ReadingRoom

Shayne Carter wins major book award, buys cauliflower

Shayne Carter won the prize for best book of non-fiction at last night's Ockham New Zealand book awards. When he wrote this story on Sunday, he was only aware that he'd won best first book of non-fiction.

It's a bit anti-climactic winning an award in the middle of a plague, like being given a lolly before you get run over. When the Ockham award people told me last week about the best first book prize I was buying vegetables online while nursing a stye in my eye obviously caused by stress. Yippee I said to absolutely no one, before marvelling at the price of a cauliflower.

Bored by that, I returned to staring out my window at Brighton beach and the small human clusters (sic) scuttling over the sand and rocks, like insects waiting to be squashed by a giant jackboot, and for the first time in seven weeks, I felt just - sad; about our prospects, our fragility, and how little people looked beside the water.

Of course I’d rather have been preparing to fly to Auckland to reunite with my new literary buddies, carefully folding my blue blazer into a case, and rehearsing a victory speech which would consist of two minutes of slagging off the New Zealand Herald, telling so-and-so to take a jump and how thingamajig could stick it up their arse. Then I’d grab my orange juice and have a chat with Fergus Barrowman. There would probably be an opportunity to discuss a hurtful point on Goodreads.

But no, I’ve been denied all that, so I made plans to hang with my sister and nephews in Port Chalmers on awards night,  to watch myself and the other finalists on a computer. Tash said she'd make some lasagne.

Awards have always seemed a bit frivolous to me, unless I’m the one who’s won. “Art isn’t a competition,” I’ll sniff, before dipping into the analogy I always dip into about how I like blue and you like yellow and, you know, neither of us of is wrong. I have accepted some medallions and metallic Tuis in the past. A Top Vocalist award made of perspex and wood came broken in the post. My much cherished Male Fox award from 2005 lies, symbolically, in three different pieces in a suitcase under my bed. I once got a certificate for best junior handler at a dog show but I don’t know what I did with that.

Anyone who completes a book or an album probably deserves a medal. The conditions of lockdown: Isolation, destitution, dodgy mental health and a scary empty future - that’s often the artist’s lot. A few of the dead people I have known in my book lived lives like that and didn’t make it through. A little validation, or feeling valued, only helps.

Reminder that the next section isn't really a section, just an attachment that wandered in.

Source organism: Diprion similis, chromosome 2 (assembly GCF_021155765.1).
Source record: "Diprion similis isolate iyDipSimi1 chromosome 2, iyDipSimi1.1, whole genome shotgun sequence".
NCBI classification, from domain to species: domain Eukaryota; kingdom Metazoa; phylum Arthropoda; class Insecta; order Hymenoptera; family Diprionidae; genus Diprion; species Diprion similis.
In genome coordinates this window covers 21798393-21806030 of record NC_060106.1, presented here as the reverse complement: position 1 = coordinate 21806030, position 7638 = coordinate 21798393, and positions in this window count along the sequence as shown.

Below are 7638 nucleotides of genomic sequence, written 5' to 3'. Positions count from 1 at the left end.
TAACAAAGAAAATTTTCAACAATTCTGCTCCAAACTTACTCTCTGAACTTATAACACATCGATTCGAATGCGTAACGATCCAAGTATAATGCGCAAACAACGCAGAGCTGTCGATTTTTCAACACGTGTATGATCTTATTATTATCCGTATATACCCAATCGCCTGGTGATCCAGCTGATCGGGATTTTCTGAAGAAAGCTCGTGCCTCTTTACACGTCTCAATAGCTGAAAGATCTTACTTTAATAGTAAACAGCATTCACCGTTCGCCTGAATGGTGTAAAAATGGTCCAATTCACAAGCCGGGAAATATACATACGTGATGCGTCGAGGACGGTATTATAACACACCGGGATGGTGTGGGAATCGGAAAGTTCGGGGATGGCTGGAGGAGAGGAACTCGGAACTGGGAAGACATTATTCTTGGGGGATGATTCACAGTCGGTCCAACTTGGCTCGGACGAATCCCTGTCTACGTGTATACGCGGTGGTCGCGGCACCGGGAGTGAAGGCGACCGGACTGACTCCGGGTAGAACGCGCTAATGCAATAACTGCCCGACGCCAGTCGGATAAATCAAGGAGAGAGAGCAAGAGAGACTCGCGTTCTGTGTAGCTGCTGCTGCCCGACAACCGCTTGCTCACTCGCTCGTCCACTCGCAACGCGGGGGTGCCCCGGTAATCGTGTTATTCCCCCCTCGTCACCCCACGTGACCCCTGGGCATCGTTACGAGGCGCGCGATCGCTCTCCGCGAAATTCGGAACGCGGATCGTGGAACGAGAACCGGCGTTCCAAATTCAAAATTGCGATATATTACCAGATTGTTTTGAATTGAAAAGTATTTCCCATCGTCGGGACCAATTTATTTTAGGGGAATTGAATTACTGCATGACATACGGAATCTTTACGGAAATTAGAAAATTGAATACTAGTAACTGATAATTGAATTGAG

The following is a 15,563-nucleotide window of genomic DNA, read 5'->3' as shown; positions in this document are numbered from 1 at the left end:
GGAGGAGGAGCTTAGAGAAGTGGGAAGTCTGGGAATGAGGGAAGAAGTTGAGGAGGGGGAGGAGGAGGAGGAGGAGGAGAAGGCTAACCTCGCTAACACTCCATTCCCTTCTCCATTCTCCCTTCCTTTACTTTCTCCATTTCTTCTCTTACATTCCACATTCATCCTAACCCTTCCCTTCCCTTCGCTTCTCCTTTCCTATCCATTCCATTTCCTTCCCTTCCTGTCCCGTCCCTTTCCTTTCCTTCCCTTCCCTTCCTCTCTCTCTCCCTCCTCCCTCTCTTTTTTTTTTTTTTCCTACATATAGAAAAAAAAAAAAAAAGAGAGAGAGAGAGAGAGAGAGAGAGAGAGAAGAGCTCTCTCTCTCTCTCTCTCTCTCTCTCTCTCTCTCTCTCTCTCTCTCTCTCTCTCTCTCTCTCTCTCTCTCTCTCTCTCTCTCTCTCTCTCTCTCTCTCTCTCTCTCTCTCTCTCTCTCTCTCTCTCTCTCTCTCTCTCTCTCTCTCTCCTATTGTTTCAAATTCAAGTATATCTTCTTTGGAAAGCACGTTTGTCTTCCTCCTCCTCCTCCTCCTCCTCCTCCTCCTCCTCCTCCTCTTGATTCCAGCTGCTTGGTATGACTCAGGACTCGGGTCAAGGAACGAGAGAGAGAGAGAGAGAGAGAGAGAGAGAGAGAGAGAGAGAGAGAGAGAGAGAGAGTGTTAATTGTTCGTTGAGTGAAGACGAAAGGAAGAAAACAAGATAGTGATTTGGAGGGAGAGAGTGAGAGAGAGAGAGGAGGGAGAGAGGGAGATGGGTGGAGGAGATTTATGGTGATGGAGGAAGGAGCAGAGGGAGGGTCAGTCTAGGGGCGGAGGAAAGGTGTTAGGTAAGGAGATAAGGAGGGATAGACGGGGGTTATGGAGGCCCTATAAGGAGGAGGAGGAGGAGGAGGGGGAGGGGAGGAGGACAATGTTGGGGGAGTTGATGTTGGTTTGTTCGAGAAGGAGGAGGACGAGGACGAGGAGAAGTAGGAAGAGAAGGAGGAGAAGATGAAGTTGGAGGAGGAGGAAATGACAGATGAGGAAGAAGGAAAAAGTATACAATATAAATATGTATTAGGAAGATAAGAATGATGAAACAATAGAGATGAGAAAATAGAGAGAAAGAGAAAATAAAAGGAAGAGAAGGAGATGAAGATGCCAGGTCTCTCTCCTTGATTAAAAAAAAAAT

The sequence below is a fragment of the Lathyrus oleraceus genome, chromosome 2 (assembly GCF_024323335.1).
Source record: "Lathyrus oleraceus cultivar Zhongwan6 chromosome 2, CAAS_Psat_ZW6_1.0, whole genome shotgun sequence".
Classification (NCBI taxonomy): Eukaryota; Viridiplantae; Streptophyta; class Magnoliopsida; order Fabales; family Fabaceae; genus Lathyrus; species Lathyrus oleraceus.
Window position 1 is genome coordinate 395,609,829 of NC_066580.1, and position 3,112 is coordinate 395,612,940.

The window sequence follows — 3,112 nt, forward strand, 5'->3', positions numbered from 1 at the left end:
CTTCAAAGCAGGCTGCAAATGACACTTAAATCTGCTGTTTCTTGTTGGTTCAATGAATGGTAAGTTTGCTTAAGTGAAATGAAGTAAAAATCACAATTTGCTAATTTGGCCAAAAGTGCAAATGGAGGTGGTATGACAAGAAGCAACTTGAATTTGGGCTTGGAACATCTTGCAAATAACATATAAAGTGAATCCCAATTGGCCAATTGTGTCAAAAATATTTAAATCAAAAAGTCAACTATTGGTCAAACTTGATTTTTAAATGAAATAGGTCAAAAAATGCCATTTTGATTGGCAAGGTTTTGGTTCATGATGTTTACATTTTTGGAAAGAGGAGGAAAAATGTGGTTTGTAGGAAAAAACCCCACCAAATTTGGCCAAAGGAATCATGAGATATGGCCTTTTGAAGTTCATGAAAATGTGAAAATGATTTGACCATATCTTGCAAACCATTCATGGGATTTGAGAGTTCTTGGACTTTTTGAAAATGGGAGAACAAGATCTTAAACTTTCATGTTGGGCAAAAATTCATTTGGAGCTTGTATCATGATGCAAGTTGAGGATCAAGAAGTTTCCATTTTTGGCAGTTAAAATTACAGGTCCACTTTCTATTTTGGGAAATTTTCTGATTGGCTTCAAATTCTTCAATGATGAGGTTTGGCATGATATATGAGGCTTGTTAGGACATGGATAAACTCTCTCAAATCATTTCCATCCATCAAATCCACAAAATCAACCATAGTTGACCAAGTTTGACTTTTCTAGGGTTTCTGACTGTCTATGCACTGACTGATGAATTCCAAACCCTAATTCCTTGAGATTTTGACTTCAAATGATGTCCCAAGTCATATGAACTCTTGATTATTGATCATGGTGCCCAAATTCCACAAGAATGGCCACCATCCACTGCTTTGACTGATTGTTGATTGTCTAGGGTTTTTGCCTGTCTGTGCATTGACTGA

Putting out the book had its own minor stresses. In a village there’s no place to hide, especially when you’ve released a frank autobiography. Sometimes I felt like I’d walked down George Street with no pants on then bent over in the Octagon. I’d put myself in the kitchen and the kitchen was hot. I considered a shift to Australia. There were lawyer calls to the publisher, and aggrieved former partners, and a couple of friends that I haven’t heard much from since. Some cheap shots in the press made me paranoid about walking through airports for a couple of weeks.

But I’m happy with what I wrote even if I could have written it better. I see the flaws in my book the same way I hear the mistakes in my music, and I’m still mentally correcting some sentences the way I hear an old song through a wall and think of a choicer chord. At least I gave it a crack, and it wasn’t too bad for a novice. It’s nice to get some props for work you’ll never properly finish. 

Dead People I Have Known by Shayne Carter (Victoria University Press, $38) is available in all good bookstores; handily, ReadingRoom has a complete list of all good bookstores throughout New Zealand.

THE OCKHAM WINNERS IN FULL

General Non-Fiction Award, and $10,000: Shayne Carter for Dead People I Have Known (Victoria University Press)

The E.H. McCormick Prize for a best first work of General Non-Fiction, and $2,500: Shayne Carter for Dead People I Have Known (Victoria University Press)

Jann Medlicott Acorn Prize for Fiction, and $55,000: Becky Manawatu for Auē (Makaro Press)

The Hubert Church Prize for best first book of fiction, and $2,500: Becky Manawatu for Auē (Makaro Press)

Illustrated Non-Fiction Award, and $10,000: Stephanie Gibson, Matariki WIlliams (Tūhoe, Te Atiawa, Ngāti Whakaue, Ngāti Hauiti) and Puawai Cairns (Ngāti Pūkenga, Ngāti Ranginui, Ngāiterangi) for Protest Tautohetohe: Objects of Resistance, Persistence and Defiance (Te Papa)

The Mary and Peter Biggs Award for Poetry, and $10,000: Helen Rickerby for How to Live (Auckland University Press)

The Jessie Mackay Prize for best first book of Poetry, and $2,500: Jane Arthur for Craven (Victoria University Press)

The Judith Binney Prize for best first work of Illustrated Non-Fiction, and $2,500: Tim Denee and Chris McDowall for We Are Here: An Atlas of Aotearoa (Massey University Press)

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